Page 1 of 1
According to legend, in the year 1307 the bailiff/agent of the Hapsburg Duke of Austria placed a Hapsburg hat on a pole in the town square of the small village of Altdorf, Switzerland. Once the hat was in position, he demanded anyone walking by to uncover their hats before it. As a local hunter/farmer and his son passed by, the older man refused to obey the decree.
"I celebrated my 95th birthday this September," Kathleen said proudly, then crooned in a robust voice, "Sometimes I grew weary and wearier, and life became dreary and drearier, but then I was told, 'you're not getting old, you're just chronologically superior.' And it's nice to be superior in at least one category, don't you think?" Kathleen Eidson, originally in Norwegian, Ejdson, shoulders superiority in the noblest category of all: a superior human being. She is also a United States Marine.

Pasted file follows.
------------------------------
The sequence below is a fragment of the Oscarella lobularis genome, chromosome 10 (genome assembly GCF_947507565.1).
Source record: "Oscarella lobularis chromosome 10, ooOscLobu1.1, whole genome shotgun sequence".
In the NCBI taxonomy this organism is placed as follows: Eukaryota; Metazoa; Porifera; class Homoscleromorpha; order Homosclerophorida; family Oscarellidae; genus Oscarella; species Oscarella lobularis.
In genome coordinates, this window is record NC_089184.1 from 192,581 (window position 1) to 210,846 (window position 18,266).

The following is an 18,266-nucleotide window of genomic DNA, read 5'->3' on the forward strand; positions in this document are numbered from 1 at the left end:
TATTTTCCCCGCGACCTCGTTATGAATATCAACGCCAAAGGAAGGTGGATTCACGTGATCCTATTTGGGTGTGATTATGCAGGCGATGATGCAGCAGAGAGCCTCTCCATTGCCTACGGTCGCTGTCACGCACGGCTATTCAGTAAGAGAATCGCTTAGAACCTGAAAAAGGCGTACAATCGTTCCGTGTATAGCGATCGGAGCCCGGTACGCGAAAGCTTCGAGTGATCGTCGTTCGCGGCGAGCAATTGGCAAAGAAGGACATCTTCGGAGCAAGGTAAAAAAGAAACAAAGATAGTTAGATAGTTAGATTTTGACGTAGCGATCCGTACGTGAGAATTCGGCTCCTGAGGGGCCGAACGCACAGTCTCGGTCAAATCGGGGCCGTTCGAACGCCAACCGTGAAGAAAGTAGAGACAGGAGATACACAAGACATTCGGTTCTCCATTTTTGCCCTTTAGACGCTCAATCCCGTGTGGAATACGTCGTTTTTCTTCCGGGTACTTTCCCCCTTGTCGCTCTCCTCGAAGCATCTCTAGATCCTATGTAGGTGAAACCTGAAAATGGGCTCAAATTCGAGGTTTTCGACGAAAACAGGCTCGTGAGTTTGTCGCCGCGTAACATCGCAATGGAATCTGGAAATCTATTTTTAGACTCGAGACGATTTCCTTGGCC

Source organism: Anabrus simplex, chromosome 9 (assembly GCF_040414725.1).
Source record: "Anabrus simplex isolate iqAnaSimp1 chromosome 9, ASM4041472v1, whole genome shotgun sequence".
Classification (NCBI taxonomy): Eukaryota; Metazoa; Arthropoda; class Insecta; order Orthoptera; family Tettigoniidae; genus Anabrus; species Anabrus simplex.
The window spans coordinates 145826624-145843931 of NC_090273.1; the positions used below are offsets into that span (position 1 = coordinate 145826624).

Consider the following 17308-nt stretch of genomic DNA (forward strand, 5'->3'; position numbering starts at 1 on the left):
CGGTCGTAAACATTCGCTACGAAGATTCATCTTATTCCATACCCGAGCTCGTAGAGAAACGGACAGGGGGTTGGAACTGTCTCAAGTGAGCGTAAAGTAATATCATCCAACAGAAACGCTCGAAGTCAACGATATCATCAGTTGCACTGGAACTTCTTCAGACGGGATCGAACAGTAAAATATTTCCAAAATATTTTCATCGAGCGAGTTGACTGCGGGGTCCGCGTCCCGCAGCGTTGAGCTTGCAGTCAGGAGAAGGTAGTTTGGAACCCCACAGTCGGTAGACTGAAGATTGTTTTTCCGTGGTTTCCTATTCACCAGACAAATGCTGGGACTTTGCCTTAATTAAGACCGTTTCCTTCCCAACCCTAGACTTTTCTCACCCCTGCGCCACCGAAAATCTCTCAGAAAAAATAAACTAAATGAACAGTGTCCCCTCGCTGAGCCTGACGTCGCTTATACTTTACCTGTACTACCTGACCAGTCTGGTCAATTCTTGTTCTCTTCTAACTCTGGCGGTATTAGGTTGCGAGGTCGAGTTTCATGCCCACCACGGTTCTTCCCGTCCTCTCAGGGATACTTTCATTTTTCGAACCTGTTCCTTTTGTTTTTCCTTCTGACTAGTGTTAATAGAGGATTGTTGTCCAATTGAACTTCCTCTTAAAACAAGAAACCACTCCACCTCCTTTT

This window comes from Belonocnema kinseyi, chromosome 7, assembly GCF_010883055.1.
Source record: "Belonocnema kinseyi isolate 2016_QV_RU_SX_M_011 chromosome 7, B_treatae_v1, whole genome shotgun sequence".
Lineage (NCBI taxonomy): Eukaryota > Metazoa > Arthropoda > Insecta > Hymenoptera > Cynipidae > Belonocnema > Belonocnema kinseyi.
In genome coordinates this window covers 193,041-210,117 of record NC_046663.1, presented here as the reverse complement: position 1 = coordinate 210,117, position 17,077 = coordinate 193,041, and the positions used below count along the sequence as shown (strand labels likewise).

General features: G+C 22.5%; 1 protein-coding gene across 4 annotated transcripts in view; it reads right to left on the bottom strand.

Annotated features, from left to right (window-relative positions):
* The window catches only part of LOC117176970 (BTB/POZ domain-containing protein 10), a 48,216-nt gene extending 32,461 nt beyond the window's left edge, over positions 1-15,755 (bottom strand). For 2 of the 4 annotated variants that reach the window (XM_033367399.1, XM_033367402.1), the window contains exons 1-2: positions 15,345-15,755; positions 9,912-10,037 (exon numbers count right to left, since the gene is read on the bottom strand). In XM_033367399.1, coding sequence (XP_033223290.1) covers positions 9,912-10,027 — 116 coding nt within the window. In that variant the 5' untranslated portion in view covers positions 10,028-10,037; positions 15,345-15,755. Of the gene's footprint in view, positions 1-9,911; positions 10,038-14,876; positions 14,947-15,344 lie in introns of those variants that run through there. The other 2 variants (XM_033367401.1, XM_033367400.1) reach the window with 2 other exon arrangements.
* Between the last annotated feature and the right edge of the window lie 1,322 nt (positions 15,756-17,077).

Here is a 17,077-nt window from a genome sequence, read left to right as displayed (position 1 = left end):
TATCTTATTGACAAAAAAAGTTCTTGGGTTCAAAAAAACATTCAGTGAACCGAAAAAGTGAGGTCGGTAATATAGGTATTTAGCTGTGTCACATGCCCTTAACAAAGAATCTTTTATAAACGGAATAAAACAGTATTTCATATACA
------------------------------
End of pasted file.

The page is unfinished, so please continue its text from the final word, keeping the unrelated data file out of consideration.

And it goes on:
With administrative cauldrons overflowing with entrenched beliefs and colossal egos, politicians and military elites habitually consider military visionaries as nothing more than annoying burrs in expensive saddles. On today's technological battlefields adaptation arrives quicker due to the fast-paced changes in weapons and tactics. But things were quite different after World War One. Hyped as 'the war to end all wars,' the celebrated armistice actually set the stage for a dozen future conflicts, including World War Two. One persistent voice not only predicted the looming battle in the Pacific, but even specified the point in time at an anchorage called ...